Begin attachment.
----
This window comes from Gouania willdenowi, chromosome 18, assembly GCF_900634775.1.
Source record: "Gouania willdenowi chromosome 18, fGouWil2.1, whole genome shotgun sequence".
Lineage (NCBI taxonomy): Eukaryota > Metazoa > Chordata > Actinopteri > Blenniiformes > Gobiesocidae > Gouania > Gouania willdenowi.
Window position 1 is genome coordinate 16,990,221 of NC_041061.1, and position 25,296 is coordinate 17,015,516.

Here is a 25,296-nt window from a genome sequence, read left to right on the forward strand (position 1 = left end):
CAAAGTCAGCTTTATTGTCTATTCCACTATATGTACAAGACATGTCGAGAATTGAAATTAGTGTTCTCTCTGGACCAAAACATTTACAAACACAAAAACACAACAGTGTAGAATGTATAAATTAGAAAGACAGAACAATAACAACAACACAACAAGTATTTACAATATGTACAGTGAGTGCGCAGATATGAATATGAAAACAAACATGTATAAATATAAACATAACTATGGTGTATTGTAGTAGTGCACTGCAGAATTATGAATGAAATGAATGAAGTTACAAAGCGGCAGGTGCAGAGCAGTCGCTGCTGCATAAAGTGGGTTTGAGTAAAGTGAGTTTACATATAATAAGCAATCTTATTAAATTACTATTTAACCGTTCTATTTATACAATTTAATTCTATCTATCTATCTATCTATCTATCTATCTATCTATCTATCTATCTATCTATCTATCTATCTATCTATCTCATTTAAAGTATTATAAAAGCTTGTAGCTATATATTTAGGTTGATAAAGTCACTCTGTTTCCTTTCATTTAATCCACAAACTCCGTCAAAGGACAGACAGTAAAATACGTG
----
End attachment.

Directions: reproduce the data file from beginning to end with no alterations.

This window comes from Gouania willdenowi, chromosome 18, assembly GCF_900634775.1.
Source record: "Gouania willdenowi chromosome 18, fGouWil2.1, whole genome shotgun sequence".
Lineage (NCBI taxonomy): Eukaryota > Metazoa > Chordata > Actinopteri > Blenniiformes > Gobiesocidae > Gouania > Gouania willdenowi.
Window position 1 is genome coordinate 16,990,221 of NC_041061.1, and position 25,296 is coordinate 17,015,516.

Here is a 25,296-nt window from a genome sequence, read left to right on the forward strand (position 1 = left end):
CAAAGTCAGCTTTATTGTCTATTCCACTATATGTACAAGACATGTCGAGAATTGAAATTAGTGTTCTCTCTGGACCAAAACATTTACAAACACAAAAACACAACAGTGTAGAATGTATAAATTAGAAAGACAGAACAATAACAACAACACAACAAGTATTTACAATATGTACAGTGAGTGCGCAGATATGAATATGAAAACAAACATGTATAAATATAAACATAACTATGGTGTATTGTAGTAGTGCACTGCAGAATTATGAATGAAATGAATGAAGTTACAAAGCGGCAGGTGCAGAGCAGTCGCTGCTGCATAAAGTGGGTTTGAGTAAAGTGAGTTTACATATAATAAGCAATCTTATTAAATTACTATTTAACCGTTCTATTTATACAATTTAATTCTATCTATCTATCTATCTATCTATCTATCTATCTATCTATCTATCTATCTATCTATCTATCTATCTATCTCATTTAAAGTATTATAAAAGCTTGTAGCTATATATTTAGGTTGATAAAGTCACTCTGTTTCCTTTCATTTAATCCACAAACTCCGTCAAAGGACAGACAGTAAAATACGTG